ST. PAUL, Minn. (CNS) — The Vatican Congregation for Bishops has authorized Archbishop Bernard A. Hebda of St. Paul and Minneapolis to further investigate claims that Bishop Michael J. Hoeppner of Crookston, Minnesota, interfered with an investigation of clerical sexual misconduct, according to a Feb. 4 statement from the archdiocese.
Judge Tim O’Malley, director of the Office of Ministerial Standards and Safe Environment for the Archdiocese of St. Paul and Minneapolis, will oversee the investigation, serving as the archbishop’s delegate.
The statement, which also was posted on the Crookston diocesan website, says that the investigation will continue to look into claims that the bishop, “had engaged in ‘acts or omissions intended to interfere with or avoid civil or canonical investigations of clerical sexual misconduct’ as prescribed by the ‘motu proprio,’ ‘Vos Estis Lux Mundi’ (‘You are the light of the world’).”
Pope Francis promulgated the “motu proprio” (on his own initiative) in May 2019 to set new worldwide norms for reporting sexual abuse and to hold bishops accountable for abuse and/or its cover-up.
It states that if a bishop is accused of misconduct, the Vatican will mandate that his metropolitan archbishop investigate the claim. As archbishop of St. Paul and Minneapolis, Archbishop Hebda is the metropolitan of the bishops in Minnesota, North Dakota and South Dakota.
Bishop Hoeppner, 70, is reportedly the first sitting U.S. bishop to be investigated under the new norms. In September 2019, The Catholic Spirit, newspaper of the St. Paul and Minneapolis Archdiocese, reported that Archbishop Hebda had been mandated to conduct a preliminary investigation of Bishop Hoeppner’s actions.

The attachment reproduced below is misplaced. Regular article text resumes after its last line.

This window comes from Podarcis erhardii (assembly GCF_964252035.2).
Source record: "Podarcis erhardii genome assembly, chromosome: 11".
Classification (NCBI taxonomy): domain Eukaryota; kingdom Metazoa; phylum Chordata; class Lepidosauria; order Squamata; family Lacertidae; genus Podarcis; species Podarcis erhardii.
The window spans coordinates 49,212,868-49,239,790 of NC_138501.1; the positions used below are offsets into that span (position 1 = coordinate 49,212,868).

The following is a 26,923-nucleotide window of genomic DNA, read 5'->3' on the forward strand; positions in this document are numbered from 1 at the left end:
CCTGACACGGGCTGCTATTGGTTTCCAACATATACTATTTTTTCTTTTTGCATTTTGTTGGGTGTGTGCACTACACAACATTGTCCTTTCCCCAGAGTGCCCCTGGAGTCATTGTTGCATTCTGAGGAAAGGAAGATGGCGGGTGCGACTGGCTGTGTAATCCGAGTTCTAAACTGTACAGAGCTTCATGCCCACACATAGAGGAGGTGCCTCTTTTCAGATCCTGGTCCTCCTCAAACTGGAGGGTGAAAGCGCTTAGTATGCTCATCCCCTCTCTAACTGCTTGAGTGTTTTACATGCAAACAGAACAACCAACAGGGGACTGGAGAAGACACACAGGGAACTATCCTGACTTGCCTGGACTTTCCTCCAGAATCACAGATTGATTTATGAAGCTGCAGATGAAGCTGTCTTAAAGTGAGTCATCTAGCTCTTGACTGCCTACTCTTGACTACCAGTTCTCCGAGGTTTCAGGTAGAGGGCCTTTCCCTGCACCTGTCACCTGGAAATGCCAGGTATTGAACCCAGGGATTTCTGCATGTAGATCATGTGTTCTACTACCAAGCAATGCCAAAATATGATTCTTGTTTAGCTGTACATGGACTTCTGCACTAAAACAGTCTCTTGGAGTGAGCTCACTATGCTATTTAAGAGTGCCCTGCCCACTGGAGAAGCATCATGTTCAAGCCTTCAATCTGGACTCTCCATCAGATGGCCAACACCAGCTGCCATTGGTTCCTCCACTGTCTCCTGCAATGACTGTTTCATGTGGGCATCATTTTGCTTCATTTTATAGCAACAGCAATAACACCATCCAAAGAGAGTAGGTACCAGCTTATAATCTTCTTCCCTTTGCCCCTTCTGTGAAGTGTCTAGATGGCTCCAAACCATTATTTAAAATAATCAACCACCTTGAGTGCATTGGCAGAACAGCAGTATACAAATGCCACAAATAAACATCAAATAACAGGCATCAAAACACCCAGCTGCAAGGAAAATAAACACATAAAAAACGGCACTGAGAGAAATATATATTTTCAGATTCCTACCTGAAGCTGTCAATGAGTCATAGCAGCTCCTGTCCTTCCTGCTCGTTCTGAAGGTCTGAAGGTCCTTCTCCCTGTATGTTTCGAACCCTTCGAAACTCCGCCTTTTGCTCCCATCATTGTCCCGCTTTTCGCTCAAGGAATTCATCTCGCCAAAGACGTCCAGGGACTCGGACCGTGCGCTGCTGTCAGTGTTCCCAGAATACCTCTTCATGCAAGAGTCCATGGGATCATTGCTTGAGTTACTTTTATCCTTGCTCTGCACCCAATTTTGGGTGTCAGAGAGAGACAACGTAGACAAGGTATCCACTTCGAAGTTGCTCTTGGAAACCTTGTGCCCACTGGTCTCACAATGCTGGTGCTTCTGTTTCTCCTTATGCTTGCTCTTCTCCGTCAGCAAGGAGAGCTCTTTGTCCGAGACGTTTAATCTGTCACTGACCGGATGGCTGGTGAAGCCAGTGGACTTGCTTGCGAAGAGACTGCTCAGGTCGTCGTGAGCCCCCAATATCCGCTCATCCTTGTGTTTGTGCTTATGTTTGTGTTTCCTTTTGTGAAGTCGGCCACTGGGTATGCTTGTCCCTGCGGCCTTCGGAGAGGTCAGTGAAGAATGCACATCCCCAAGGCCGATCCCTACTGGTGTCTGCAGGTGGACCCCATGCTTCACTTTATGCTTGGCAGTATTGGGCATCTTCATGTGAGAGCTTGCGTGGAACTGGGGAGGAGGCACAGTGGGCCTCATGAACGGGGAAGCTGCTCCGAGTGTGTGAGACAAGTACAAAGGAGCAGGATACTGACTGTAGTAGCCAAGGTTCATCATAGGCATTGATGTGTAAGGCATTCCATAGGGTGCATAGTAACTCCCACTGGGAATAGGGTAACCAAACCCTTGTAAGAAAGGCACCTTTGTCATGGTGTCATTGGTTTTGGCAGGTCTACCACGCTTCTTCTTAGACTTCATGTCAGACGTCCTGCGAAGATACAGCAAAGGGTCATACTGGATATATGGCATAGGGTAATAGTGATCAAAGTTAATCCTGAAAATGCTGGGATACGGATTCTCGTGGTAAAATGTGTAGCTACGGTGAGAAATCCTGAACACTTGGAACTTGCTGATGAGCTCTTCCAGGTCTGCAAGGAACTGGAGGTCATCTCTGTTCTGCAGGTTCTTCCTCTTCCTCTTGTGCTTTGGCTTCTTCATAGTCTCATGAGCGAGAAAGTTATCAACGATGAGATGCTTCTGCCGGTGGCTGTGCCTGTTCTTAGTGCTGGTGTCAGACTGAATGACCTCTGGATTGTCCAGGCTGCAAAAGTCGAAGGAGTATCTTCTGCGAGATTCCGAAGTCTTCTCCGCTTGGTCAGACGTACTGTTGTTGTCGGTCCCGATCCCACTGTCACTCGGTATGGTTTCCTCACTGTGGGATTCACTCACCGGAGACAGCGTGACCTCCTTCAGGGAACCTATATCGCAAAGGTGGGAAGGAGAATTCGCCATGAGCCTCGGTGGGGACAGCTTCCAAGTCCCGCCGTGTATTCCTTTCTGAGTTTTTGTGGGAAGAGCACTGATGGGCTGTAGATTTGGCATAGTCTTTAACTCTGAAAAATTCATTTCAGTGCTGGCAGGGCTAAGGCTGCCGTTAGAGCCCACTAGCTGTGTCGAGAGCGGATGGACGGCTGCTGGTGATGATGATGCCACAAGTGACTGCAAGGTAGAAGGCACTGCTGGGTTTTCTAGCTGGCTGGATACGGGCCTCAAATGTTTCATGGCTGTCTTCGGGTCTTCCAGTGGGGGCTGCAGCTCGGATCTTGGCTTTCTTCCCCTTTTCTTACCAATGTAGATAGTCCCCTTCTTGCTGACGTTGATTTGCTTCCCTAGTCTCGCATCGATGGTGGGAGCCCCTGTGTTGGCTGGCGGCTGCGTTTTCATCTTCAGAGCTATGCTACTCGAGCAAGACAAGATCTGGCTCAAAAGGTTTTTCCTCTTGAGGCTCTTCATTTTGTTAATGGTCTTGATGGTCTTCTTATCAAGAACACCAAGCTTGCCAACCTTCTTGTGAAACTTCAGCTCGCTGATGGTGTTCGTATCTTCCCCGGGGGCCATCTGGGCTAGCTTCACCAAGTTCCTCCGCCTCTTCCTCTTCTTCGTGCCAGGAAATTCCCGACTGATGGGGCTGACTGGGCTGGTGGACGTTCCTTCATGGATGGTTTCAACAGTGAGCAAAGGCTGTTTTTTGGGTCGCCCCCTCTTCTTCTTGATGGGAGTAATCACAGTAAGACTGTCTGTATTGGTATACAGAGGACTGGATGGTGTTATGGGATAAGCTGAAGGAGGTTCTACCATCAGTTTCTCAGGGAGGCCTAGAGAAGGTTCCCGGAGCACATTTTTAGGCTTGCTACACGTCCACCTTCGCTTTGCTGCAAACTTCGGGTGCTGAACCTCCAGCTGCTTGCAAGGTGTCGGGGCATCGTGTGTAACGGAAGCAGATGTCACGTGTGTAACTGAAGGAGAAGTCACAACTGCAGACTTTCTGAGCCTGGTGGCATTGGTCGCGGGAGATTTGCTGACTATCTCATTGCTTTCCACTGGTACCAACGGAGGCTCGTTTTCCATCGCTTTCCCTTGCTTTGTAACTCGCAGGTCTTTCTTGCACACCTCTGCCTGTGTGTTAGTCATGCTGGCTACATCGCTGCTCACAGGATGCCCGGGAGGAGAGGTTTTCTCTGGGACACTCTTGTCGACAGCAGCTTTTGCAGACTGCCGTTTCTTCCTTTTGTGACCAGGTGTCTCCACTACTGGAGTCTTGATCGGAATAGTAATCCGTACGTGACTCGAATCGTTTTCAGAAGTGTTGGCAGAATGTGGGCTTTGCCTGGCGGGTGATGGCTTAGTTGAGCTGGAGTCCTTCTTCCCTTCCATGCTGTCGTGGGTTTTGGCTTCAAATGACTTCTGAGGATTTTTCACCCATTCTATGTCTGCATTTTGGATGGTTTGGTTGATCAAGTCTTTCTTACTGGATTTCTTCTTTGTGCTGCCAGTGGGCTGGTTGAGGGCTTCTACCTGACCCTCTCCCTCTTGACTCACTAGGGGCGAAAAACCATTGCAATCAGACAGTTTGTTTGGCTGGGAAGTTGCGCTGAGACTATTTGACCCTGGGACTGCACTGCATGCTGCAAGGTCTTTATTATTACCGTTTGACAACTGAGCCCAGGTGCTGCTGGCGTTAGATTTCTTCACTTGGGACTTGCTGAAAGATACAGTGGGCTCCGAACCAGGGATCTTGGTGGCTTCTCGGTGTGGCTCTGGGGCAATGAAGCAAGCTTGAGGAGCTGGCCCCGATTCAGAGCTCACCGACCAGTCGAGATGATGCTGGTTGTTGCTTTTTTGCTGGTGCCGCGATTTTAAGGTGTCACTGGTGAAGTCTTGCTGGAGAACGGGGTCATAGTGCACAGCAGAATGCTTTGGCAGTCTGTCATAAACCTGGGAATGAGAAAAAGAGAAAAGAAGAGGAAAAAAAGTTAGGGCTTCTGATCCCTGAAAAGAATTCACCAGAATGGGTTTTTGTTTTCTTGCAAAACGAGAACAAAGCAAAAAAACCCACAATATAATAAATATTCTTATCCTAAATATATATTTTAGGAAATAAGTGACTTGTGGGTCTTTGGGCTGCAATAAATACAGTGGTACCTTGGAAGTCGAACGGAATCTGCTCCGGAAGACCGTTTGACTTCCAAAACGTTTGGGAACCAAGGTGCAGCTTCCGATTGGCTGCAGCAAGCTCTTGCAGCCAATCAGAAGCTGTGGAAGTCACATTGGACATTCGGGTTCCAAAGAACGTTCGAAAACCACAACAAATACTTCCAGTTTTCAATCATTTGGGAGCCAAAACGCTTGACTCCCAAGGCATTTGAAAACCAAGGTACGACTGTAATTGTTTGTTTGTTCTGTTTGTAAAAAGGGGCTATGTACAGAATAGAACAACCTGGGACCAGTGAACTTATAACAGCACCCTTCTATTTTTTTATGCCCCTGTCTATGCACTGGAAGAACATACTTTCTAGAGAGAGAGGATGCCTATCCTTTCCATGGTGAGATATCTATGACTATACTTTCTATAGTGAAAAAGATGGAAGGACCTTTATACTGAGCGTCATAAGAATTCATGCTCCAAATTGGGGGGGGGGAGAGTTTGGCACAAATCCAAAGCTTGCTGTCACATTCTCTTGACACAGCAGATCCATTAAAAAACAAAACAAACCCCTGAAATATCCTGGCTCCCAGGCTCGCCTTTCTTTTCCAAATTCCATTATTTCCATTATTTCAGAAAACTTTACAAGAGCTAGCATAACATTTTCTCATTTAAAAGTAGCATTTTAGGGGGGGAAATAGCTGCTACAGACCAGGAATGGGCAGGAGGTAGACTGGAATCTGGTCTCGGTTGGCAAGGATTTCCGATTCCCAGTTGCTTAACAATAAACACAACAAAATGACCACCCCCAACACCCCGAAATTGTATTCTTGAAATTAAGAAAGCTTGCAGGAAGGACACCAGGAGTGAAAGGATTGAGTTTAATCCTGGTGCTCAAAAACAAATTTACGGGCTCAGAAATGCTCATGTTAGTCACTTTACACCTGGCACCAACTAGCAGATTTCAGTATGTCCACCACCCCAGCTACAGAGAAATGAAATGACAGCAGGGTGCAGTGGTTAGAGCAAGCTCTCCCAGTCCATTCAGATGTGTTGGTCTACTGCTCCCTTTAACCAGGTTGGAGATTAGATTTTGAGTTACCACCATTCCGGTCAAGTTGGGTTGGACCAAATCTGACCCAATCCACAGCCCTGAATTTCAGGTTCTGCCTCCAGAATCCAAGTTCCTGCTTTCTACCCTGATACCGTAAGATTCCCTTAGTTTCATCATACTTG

Archbishop Hebda noted at that time he had engaged qualified laypeople, including staff from the archdiocese’s Office of Ministerial Standards and Safe Environment and its Ministerial Review Board, to conduct the investigation.
In November, Archbishop Hebda announced he had submitted a report about the investigation to the Congregation of Bishops, and that the Vatican would determine the next steps.
While Archbishop Hebda has not disclosed the claims against Bishop Hoeppner, the bishop has been publicly accused of trying to cover up allegations of sexual abuse against a priest of the diocese, Msgr. Roger Grundhaus.
Ron Vasek, a Catholic layman, accused the priest of sexually abusing him when he was a teenager in 1971. Vasek said during a May 2017 news conference that Bishop Hoeppner tried to pressure him to recant the accusation in 2011 and again in 2015, when he was a candidate for diaconate ordination. He was not ordained. The bishop has repeatedly denied the allegations.
According to the Diocese of Crookston, the allegation against Msgr. Grundhaus was reported to law enforcement in 2011.
In May 2017, Vasek filed a lawsuit against Bishop Hoeppner. Four months later, the diocese announced Bishop Hoeppner had reached a settlement agreement with Vasek that includes a statement that there was no admission of unlawful conduct on the bishop’s part.
The Diocese of Crookston’s website lists Msgr. Grundhaus as retired and on leave from public ministry. His name does not appear on the diocese’s list of priests with credible claims of child sexual abuse against them.
As Archbishop Hebda’s investigation continues, the Congregation for Bishops has specified that Bishop Hoeppner’s “faculty to deal with cases of sexual abuse against clerics of the Diocese of Crookston” is transferred to Archbishop Hebda for the duration of the investigation, according to the archdiocese’s statement.
The Diocese of Crookston, where Bishop Hoeppner has served since 2007, encompasses 14 counties in northwest Minnesota.
Wiering is editor of The Catholic Spirit, newspaper of the Archdiocese of St. Paul and Minneapolis.
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